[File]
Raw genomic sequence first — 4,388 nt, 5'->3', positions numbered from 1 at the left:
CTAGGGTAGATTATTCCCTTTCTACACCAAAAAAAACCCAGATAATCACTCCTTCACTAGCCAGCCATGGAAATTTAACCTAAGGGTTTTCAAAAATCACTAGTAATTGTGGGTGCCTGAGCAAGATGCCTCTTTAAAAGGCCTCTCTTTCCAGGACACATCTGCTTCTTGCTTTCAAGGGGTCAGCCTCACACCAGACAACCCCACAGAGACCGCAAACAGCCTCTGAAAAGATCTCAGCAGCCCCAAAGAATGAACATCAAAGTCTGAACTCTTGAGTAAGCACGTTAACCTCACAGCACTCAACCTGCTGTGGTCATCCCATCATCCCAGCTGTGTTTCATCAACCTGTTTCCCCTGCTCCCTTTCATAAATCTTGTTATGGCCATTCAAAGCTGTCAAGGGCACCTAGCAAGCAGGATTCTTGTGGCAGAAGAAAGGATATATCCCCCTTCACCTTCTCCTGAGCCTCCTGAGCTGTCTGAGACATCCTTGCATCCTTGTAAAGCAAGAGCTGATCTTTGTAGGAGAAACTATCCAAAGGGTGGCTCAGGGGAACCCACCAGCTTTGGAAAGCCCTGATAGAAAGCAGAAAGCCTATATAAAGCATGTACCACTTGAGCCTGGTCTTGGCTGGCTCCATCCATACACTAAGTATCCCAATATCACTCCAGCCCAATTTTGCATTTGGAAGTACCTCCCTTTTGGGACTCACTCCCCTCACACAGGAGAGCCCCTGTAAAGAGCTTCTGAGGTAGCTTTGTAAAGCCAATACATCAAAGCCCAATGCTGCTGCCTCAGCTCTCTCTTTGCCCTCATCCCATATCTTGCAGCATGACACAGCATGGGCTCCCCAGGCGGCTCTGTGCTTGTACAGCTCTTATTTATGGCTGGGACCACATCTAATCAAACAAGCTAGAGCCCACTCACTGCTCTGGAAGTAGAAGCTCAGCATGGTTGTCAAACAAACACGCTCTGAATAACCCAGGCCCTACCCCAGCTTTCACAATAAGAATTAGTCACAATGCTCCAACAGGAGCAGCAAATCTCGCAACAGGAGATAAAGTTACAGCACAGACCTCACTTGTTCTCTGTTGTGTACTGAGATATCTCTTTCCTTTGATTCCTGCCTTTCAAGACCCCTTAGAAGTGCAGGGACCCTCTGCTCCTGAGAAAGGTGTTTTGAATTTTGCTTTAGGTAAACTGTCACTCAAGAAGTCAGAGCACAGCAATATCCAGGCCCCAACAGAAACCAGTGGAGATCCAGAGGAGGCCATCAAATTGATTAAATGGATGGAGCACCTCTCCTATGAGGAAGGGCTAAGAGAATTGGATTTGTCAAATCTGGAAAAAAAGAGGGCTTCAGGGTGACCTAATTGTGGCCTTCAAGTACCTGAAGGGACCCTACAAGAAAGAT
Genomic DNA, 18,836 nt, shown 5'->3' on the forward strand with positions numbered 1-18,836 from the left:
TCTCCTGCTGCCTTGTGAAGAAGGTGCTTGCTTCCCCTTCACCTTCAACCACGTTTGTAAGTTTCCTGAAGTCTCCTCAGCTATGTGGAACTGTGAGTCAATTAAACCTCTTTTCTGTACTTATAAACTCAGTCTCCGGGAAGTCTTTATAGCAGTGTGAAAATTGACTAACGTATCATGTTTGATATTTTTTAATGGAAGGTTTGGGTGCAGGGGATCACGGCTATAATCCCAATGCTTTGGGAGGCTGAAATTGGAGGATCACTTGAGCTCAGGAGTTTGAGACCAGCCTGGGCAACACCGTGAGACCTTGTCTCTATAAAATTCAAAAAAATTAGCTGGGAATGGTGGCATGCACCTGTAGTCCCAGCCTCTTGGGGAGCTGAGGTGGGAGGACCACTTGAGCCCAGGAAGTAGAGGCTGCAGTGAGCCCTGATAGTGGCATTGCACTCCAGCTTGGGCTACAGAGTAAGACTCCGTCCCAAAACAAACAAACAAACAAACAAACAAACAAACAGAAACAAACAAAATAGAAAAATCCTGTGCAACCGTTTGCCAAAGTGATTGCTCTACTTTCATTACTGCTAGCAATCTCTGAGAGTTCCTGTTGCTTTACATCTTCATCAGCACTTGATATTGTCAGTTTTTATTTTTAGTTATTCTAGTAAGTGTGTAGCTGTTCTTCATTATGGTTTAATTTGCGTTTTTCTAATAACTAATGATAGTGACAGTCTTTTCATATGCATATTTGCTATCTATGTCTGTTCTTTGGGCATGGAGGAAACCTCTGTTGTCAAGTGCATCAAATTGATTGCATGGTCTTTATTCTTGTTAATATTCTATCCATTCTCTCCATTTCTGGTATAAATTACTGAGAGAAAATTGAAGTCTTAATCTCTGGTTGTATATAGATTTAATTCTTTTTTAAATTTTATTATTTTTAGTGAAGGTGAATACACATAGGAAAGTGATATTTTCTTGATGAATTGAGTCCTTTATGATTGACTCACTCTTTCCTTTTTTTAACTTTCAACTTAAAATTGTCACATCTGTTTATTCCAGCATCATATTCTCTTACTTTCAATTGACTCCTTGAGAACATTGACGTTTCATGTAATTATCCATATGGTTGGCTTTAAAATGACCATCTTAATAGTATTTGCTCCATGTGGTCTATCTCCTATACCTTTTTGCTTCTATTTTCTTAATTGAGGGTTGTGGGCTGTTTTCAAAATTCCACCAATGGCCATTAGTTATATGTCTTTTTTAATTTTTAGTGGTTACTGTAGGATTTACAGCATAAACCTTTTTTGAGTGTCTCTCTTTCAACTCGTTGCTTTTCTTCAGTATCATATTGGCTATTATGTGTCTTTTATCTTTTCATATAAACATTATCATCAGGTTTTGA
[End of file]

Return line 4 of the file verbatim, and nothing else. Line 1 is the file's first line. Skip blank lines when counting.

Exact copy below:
TCTCCTGCTGCCTTGTGAAGAAGGTGCTTGCTTCCCCTTCACCTTCAACCACGTTTGTAAGTTTCCTGAAGTCTCCTCAGCTATGTGGAACTGTGAGTCAATTAAACCTCTTTTCTGTACTTATAAACTCAGTCTCCGGGAAGTCTTTATAGCAGTGTGAAAATTGACTAACGTATCATGTTTGATATTTTTTAATGGAAGGTTTGGGTGCAGGGGATCACGGCTATAATCCCAATGCTTTGGGAGGCTGAAATTGGAGGATCACTTGAGCTCAGGAGTTTGAGACCAGCCTGGGCAACACCGTGAGACCTTGTCTCTATAAAATTCAAAAAAATTAGCTGGGAATGGTGGCATGCACCTGTAGTCCCAGCCTCTTGGGGAGCTGAGGTGGGAGGACCACTTGAGCCCAGGAAGTAGAGGCTGCAGTGAGCCCTGATAGTGGCATTGCACTCCAGCTTGGGCTACAGAGTAAGACTCCGTCCCAAAACAAACAAACAAACAAACAAACAAACAAACAGAAACAAACAAAATAGAAAAATCCTGTGCAACCGTTTGCCAAAGTGATTGCTCTACTTTCATTACTGCTAGCAATCTCTGAGAGTTCCTGTTGCTTTACATCTTCATCAGCACTTGATATTGTCAGTTTTTATTTTTAGTTATTCTAGTAAGTGTGTAGCTGTTCTTCATTATGGTTTAATTTGCGTTTTTCTAATAACTAATGATAGTGACAGTCTTTTCATATGCATATTTGCTATCTATGTCTGTTCTTTGGGCATGGAGGAAACCTCTGTTGTCAAGTGCATCAAATTGATTGCATGGTCTTTATTCTTGTTAATATTCTATCCATTCTCTCCATTTCTGGTATAAATTACTGAGAGAAAATTGAAGTCTTAATCTCTGGTTGTATATAGATTTAATTCTTTTTTAAATTTTATTATTTTTAGTGAAGGTGAATACACATAGGAAAGTGATATTTTCTTGATGAATTGAGTCCTTTATGATTGACTCACTCTTTCCTTTTTTTAACTTTCAACTTAAAATTGTCACATCTGTTTATTCCAGCATCATATTCTCTTACTTTCAATTGACTCCTTGAGAACATTGACGTTTCATGTAATTATCCATATGGTTGGCTTTAAAATGACCATCTTAATAGTATTTGCTCCATGTGGTCTATCTCCTATACCTTTTTGCTTCTATTTTCTTAATTGAGGGTTGTGGGCTGTTTTCAAAATTCCACCAATGGCCATTAGTTATATGTCTTTTTTAATTTTTAGTGGTTACTGTAGGATTTACAGCATAAACCTTTTTTGAGTGTCTCTCTTTCAACTCGTTGCTTTTCTTCAGTATCATATTGGCTATTATGTGTCTTTTATCTTTTCATATAAACATTATCATCAGGTTTTGA